According to a new worrying study, vapers are nearly twice as likely to suffer wheezing and breathing difficulties as those who don't smoke or use e-cigs.
Symptoms occur as the airways become inflamed and narrow, which can lead to things like COPD, heart failure and even lung disease.
While they're generally thought to be better for you than smoking tobacco, an increasing body of research suggests that vaping isn't without its very real health risks.
The latest study by the University of Rochester Medical Centre has condemned e-cigs as being "unsafe".
"The take-home message is electronic cigarettes are not safe when it comes to lung health," said study author Dr Deborah Ossip, professor of public health sciences.
"The changes we're seeing with vaping, both in laboratory experiments and studies of people who vape, are consistent with early signs of lung damage, which is very worrying."
Scientists looked at over 28,000 adults – 641 of whom were vapers, 8,525 were smokers, 1,106 were "dual smokers" and the rest didn't smoke or vape at all.
They found that vapers were 1.7 times more likely to experience breathing issues than non-smokers.
And that was still the case after things like BMI and secondhand smoke were taken into account.
Researchers stressed, however, that they had relied on participants remembering their symptoms and that the study simply found a link between the two rather factors rather than cause and effect.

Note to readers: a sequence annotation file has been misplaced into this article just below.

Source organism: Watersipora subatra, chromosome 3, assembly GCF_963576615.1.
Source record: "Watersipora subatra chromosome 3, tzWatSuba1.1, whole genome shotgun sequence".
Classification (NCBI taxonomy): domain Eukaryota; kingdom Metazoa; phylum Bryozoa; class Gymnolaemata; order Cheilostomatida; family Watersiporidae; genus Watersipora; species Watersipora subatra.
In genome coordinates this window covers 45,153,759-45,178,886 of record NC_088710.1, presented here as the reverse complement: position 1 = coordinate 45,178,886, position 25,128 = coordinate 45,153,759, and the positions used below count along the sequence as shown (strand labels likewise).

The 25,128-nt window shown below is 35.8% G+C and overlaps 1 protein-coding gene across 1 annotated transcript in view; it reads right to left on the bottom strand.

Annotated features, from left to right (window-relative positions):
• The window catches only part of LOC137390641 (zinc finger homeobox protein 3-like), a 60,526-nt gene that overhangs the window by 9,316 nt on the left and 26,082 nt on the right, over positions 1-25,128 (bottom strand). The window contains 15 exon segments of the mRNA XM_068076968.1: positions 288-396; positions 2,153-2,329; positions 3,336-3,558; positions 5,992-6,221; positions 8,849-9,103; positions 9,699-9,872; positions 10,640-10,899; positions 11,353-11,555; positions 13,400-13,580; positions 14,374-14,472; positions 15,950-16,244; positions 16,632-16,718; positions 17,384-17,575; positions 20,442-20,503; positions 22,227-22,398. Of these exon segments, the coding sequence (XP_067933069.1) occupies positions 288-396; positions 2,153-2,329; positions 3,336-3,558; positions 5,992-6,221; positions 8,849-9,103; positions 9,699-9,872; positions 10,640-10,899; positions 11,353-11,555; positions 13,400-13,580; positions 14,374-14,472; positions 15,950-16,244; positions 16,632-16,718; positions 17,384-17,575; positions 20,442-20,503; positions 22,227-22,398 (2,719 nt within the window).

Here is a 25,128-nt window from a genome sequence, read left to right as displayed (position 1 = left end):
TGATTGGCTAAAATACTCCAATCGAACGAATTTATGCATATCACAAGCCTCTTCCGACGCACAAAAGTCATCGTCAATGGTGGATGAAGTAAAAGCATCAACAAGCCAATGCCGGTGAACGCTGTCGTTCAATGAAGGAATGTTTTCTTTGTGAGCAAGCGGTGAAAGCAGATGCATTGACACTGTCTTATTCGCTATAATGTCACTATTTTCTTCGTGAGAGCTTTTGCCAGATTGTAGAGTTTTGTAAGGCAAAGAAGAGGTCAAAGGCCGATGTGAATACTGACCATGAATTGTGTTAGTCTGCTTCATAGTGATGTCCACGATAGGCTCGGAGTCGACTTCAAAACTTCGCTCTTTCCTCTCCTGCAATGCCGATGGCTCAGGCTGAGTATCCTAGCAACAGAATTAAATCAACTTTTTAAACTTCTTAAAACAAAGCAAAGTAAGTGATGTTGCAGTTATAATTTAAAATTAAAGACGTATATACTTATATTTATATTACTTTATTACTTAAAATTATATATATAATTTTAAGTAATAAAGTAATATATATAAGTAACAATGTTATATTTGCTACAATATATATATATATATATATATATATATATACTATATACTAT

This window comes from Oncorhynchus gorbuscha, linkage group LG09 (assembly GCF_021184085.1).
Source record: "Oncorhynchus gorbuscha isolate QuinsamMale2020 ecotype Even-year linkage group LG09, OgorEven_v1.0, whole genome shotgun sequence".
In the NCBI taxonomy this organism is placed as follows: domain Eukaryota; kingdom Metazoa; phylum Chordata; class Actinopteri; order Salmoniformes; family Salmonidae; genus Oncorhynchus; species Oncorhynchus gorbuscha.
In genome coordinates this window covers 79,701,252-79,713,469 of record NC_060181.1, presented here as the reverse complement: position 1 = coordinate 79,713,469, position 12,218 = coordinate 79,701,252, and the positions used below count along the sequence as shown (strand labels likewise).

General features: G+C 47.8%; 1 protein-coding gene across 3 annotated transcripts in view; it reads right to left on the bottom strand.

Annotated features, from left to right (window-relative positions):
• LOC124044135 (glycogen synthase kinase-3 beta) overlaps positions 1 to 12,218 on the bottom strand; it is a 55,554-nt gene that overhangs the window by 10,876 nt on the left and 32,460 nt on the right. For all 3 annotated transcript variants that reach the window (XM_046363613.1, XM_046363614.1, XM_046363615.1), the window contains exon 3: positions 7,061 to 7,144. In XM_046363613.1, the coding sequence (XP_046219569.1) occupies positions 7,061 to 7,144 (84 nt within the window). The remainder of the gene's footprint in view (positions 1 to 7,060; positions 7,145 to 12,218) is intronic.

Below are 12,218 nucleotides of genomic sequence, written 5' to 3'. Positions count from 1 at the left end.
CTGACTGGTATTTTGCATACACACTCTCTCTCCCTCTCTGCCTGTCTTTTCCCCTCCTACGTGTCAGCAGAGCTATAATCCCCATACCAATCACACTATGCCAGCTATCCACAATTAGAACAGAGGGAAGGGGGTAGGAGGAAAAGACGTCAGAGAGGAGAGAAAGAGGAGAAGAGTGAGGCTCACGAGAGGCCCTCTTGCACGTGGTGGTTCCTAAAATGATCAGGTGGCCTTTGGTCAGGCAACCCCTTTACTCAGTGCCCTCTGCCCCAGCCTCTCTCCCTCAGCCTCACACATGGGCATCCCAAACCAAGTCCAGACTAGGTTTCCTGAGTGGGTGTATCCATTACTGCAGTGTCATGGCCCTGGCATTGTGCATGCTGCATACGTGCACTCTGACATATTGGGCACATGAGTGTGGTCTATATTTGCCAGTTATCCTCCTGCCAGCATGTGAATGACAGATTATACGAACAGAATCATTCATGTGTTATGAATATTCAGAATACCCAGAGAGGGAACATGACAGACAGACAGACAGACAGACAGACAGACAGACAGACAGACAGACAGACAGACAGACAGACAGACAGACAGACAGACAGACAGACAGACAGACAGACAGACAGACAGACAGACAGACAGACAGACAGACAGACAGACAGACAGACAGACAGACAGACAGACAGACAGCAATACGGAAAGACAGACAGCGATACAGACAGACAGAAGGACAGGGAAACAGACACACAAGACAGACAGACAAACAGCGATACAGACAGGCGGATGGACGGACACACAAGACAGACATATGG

More teens than ever are starting to vape
Diet and activity levels can also influence how much we wheeze, and they weren't included in the study.
But this isn't the first study to suggest that vaping is putting our health at risk.
In the largest ever study into e-cigs and stroke published in January, scientists found that vaping increases the risk of stroke by as much as 71 per cent, compared with non-smokers.
And experts maintain that despite this new study's limitations, the fact still remains that vaping could be a health hazard.
According to new data released by the Center for Disease Control and Prevention, more and more teens are vaping.
Last year, the numbers of 14 to 18-year-olds who vaped increased by 78 per cent, and nearly doubled in those aged between 11 and 14.
Experts are blaming sleek new gadgets like Juuls for the increase, thanks partly to the fact that they contain fruit and dessert-flavoured nicotine pods.
We previously reported that certain vape flavours were more dangerous than others.
Popcorn and caramel flavoured e-cig liquids are especially harmful, thanks to the chemical diacetyl.
Diacetyle is used as a flavouring agent in things like butter-flavoured microwave popcorn and sweets, and although it's a safe flavouring to eat, it's dangerous to inhale.
It's been linked to a condition called obliterative bronchiolitis, dubbed "popcorn lung"because of the high levels of disease found in workers from factories that used the chemical in microwave popcorn.
While vaping may be safer than smoking actual cigarettes, they're still by no means good for you.
Your best option is to simply give up altogether.
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